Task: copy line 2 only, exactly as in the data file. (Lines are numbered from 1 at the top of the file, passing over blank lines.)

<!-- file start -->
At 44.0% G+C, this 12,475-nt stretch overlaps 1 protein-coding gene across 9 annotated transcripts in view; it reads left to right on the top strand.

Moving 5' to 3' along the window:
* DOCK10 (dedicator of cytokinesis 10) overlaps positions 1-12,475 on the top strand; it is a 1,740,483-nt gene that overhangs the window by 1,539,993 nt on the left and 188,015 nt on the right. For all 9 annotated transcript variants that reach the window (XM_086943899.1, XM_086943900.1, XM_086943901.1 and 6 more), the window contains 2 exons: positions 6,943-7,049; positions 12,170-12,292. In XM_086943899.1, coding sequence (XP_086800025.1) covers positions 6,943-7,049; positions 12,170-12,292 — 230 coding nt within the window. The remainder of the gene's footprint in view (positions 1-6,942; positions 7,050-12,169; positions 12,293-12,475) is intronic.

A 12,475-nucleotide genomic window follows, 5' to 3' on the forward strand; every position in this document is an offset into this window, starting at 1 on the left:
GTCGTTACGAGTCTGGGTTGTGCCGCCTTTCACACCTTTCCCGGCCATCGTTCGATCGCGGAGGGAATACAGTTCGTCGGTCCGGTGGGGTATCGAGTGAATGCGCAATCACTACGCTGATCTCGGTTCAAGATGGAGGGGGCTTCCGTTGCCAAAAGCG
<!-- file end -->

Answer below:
Moving 5' to 3' along the window: